Divine Impassibility

Divine Impassibility

Divine Impassibility: A Thomistic Critique of Jürgen Moltmann’s Staurocentric Trinitarianism

Classical Christian doctrine has always affirmed divine impassibility, that is, God, in his divine nature, does not suffer. However, this doctrine has been subjected to criticism by some modern passibilist theologians. The thoughts of Saint Thomas Aquinas offer us insights in responding to such passibilist theologians, for divine compassion is grounded on divine impassibility.

ECTS Credits: 3

Professor: John-Mark Uchechukwu Igboalisi


Table of content

Chapter one : backgroung to Jürgen Moltmann's staurocentric trinitariasnism   

1.1 Experience of the Second World War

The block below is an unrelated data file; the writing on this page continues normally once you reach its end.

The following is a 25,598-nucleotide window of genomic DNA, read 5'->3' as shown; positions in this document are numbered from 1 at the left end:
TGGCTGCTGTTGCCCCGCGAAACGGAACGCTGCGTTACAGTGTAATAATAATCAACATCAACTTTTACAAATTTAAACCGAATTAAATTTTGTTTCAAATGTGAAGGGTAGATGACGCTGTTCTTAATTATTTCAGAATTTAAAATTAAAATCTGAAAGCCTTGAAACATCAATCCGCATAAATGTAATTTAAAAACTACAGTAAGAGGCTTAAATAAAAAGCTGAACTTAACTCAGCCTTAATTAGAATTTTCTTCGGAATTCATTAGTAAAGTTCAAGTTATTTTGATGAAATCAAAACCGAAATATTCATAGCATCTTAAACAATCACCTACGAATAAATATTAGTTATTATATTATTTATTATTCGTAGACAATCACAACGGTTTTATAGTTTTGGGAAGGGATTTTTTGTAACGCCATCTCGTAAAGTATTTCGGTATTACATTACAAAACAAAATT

1.2 The Influence of Hegelian dialectical Trinitarianism
1.3 The Influence of Martin Luther’s Theology of the Cross 1

Chapter two : the staurocentric trinitarian doctrine of jürgen Moltmann    T

2.1 God in Creation
2.2 Mystery of the Trinity
2.3 Crucified God and Human Suffering

Chapter three : Thomas Aquinas on the doctrine on God

3.1 On Divine Simplicity and Immutability
3.2 On the Trinity of God
3.3 On the Mystery of the Incarnation and Passion of Christ

Chapter four : theological appraisal of Jürgen Moltmann's staurocentric trinitarianism   

4.1 On the Problem of Subjective Experience 5
4.2 On the Problem of Panentheism
4.3 On the Problem of Passibility in God